Mindfulness

LIVE LIFE – BE ACTIVE – KEEP FIT – HAVE FUN!

Mental wellbeing

Becoming more aware of the present moment can help us enjoy the world around us more and understand ourselves better.
When we become more aware of the present moment, we begin to experience afresh things that we have been taking for granted.

“Mindfulness allows us to become more aware of the stream of thoughts and feelings that we experience,” says Professor Williams, “and to see how we can become entangled in that stream in ways that are not helpful.”
“This lets us stand back from our thoughts and start to see their patterns. Gradually, we can train ourselves to notice when our thoughts are taking over and realise that thoughts are simply ‘mental events’ that do not have to control us.”
“Most of us have issues that we find hard to let go and mindfulness can help us deal with them more productively. We can ask: ‘Is trying to solve this by brooding about it helpful, or am I just getting caught up in my thoughts?’
“Awareness of this kind also helps us notice signs of stress or anxiety earlier and helps us deal with them better.”

How to be more mindful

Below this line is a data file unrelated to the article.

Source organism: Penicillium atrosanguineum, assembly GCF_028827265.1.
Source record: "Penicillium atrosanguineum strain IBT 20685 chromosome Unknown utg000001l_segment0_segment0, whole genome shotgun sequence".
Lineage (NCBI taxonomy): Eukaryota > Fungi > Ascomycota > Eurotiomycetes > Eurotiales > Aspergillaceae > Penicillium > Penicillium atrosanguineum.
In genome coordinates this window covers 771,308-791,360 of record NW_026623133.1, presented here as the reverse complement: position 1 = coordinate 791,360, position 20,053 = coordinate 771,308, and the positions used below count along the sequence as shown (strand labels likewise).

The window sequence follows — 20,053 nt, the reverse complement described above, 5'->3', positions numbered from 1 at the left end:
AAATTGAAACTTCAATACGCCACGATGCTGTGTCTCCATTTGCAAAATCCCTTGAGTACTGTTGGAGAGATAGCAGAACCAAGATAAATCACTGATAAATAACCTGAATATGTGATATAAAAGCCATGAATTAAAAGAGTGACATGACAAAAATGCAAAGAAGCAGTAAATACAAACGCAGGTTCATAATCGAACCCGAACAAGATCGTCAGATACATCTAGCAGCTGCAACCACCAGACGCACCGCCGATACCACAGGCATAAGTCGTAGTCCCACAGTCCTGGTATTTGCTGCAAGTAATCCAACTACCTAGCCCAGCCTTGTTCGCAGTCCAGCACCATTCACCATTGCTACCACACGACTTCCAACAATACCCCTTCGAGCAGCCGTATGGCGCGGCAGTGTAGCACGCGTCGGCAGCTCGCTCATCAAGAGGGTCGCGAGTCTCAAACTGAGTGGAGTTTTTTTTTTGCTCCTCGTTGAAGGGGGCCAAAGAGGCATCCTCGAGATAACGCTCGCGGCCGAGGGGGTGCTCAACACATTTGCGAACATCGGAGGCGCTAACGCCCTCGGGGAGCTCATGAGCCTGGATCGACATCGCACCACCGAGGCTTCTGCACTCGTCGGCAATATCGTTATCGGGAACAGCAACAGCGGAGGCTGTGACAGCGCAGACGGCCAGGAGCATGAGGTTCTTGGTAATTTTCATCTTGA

Reminding yourself to take notice of your thoughts, feelings, body sensations and the world around you is the first step to mindfulness.

Keep it regular

It can be helpful to pick a regular time – the morning journey to work or a walk at lunchtime – during which you decide to be aware of the sensations created by the world around you.

Try something new

Trying new things, such as sitting in a different seat in meetings or going somewhere new for lunch, can also help you notice the world in a new way.

Notice the everyday

Even as we go about our daily lives, we can notice the sensations of things, the food we eat, the air moving past the body as we walk. All this may sound very small, but it has huge power to interrupt the ‘autopilot’ mode we often engage day to day, and to give us new perspectives on life.”

Depression

Mindfulness is recommended by the National Institute for Health and Care Excellence (NICE) as a way to prevent depression in people who have had 3 or more bouts of depression in the past.